First high-resolution spectroscopy of single rare-earth ions in a crystal

01.01.2014, 00:00

Newsletter 7

Solid-state emitters with atom-like optical and magnetic transitions are highly desirable for efficient and scalable quantum state engineering and information processing. Quantum dots, colour centres and embedded impurities have attracted a great deal of attention in this context, but influences from the surrounding matrix continue to pose challenges on the degree of attainable coherence in each system. An alternative solid-state platform builds on the optical detection and spectroscopy of single rare earth ions via their 4f intrashell transitions, which are well shielded from their environment. This leads, however, to long fluorescence lifetimes and thus weak emission, with the result that detection of rare earth ions through 4f transitions has proven to be elusive for more than two decades. By combining cryogenic high-resolution laser spectroscopy with fluorescence microscopy, we have now succeeded in spectrally selecting and spatially resolving individual praseodymium ions. The sharp lines in the figure display the fluorescence of individual ions within the inhomogeneous absorption spectrum of the sample. Access to the hyperfine levels via narrow-band lasers also allows us to prepare and read out information in single ions. Our results present a new solid-state system for single-emitter quantum optics.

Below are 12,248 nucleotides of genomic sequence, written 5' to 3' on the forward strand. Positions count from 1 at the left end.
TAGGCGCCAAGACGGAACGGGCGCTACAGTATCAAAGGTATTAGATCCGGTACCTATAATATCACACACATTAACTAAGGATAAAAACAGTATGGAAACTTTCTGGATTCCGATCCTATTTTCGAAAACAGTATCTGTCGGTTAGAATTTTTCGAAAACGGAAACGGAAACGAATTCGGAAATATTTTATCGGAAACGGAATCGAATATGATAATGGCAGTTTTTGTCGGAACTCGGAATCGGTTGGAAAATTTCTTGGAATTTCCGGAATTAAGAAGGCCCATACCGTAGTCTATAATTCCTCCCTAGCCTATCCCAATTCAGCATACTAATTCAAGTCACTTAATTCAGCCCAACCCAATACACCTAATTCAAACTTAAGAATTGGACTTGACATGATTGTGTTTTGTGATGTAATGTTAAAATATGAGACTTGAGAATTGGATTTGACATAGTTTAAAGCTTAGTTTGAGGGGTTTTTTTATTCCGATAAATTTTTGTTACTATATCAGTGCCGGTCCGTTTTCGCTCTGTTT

Contact: tobias.utikal(at)mpl.mpg(dot)de
Group: Sandoghdar Division
Reference:  T. Utikal et al., Nature Communications 5, 3627 (2014).